As Bernard Keane reports in today’s Crikey edition, yesterday’s Treasury ETS modelling includes a sobering reference scenario that paints a picture of the world we might find at the end of the century if nothing is done to curb climate change. The result would be close to apocalyptic, especially in Australia, a continent, says Keane, at  “the bleeding edge” of the damage that might be done by rising temperatures. 

Australia has come quite a long way since the federal election last year. We now acknowledge the existence of a climate problem for one thing, never mind the continuing resistance shown by some on both sides of politics and the conservative commentariat to something that is a long way beyond being an accepted wisdom. The denialists look increasingly like an idiot fringe, and it’s both sobering and a revelation of how far we’ve come, to think that six months ago they represented an official government response that had stood for a decade.

Late on the day that Treasury made its reckoning public, we find the desk lamp still burning in the paper-crowded and chaotic study of Andrew Bolt, denialism’s leading, yellowed, fly-specked, but still flickering, light.  

October 31, 2008 12:00am

Treasurer Wayne Swan had to get out of his woollies yesterday before telling us the world really was warming — and we must pay.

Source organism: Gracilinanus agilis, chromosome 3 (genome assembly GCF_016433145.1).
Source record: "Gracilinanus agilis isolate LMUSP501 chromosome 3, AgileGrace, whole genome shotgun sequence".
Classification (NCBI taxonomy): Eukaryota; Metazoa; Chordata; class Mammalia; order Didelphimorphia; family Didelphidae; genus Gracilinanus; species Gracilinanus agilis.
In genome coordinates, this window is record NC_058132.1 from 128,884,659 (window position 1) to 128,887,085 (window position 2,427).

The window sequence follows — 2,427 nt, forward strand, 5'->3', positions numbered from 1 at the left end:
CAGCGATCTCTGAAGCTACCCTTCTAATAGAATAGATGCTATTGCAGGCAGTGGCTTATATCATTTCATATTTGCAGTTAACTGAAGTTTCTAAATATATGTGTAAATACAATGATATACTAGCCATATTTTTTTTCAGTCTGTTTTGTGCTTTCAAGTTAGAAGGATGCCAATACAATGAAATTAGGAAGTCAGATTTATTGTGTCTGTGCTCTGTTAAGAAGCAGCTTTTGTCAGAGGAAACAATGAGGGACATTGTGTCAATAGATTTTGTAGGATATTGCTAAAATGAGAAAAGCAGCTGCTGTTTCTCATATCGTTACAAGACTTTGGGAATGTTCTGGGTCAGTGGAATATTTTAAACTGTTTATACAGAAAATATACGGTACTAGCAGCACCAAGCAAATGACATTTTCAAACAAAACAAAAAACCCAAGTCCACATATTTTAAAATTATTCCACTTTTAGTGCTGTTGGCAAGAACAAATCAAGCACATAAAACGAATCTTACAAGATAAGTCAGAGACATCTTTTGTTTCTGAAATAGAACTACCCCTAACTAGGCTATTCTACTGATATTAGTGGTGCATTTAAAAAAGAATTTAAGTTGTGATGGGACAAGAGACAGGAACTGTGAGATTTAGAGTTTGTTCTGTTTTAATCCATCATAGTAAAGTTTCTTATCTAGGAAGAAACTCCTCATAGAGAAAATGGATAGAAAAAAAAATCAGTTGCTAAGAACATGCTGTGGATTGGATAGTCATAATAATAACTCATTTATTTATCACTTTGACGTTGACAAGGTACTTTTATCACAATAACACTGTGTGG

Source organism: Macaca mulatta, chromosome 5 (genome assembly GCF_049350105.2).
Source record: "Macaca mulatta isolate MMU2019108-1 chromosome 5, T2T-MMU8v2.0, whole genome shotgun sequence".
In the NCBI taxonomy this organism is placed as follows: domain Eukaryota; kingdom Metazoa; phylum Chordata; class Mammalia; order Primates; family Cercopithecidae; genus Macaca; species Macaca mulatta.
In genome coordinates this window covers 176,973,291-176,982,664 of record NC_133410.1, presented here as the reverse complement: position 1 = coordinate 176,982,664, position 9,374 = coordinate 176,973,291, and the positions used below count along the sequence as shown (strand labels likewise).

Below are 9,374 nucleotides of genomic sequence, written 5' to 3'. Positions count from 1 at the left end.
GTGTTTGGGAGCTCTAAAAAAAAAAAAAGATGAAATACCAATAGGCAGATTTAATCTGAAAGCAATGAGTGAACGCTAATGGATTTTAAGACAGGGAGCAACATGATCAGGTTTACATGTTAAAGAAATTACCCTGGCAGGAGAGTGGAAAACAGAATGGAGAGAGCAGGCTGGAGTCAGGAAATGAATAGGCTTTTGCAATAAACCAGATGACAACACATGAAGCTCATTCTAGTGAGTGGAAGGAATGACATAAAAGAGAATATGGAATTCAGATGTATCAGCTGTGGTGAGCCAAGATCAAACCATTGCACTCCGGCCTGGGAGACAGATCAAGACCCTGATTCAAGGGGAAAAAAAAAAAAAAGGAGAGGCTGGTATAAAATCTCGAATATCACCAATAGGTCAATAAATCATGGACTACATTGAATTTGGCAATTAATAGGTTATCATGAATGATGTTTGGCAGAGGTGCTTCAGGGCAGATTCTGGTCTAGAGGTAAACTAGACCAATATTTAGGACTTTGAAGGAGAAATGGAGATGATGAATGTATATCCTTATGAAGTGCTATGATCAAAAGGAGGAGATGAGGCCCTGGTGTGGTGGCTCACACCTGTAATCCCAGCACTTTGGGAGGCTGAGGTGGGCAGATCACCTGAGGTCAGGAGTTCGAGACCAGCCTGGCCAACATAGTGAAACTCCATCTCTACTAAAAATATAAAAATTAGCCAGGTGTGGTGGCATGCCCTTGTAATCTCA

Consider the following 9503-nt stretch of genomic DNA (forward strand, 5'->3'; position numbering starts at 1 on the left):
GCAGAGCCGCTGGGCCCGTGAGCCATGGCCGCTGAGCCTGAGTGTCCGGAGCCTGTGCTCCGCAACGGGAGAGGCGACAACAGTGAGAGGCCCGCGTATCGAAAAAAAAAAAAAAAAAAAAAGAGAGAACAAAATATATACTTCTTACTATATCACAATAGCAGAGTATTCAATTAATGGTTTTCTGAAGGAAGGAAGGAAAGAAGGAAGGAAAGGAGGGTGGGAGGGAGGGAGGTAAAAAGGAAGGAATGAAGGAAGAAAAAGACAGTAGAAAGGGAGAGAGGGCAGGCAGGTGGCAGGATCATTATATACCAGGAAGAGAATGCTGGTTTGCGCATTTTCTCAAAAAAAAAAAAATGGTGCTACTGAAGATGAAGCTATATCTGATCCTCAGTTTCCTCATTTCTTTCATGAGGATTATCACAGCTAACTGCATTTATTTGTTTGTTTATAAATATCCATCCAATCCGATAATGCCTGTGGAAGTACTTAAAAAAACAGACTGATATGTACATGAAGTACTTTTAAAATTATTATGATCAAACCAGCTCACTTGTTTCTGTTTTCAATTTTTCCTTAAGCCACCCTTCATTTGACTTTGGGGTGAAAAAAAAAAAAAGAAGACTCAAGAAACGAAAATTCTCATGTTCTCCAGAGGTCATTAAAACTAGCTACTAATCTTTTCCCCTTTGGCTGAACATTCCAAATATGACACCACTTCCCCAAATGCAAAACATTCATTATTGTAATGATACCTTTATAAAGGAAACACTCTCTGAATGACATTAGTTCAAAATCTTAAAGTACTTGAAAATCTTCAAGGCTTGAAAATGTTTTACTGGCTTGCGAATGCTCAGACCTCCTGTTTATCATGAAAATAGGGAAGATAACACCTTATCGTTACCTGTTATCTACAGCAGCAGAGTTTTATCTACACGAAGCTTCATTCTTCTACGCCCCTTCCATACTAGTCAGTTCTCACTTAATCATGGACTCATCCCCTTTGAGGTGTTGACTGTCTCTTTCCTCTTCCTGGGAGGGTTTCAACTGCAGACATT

You see, just days before he stood in Canberra, waving a Treasury document he claimed would help stop us heating to hell, his own family had shivered through a day that should make him finally wonder if there really is any global warming.

Brisbane, his home town, had just endured its coldest October morning in 32 years, yet here was Swan telling us to spend billions in the belief the planet was cooking instead.

It’s something of a comfort, a reminder of the world we left behind. Bolt writing away at midnight, oblivious to globally accepted, and slowly catastrophic reality, the best counter argument that he can offer to a world of science being a cold snap in Brisbane. Our very own boiling frog.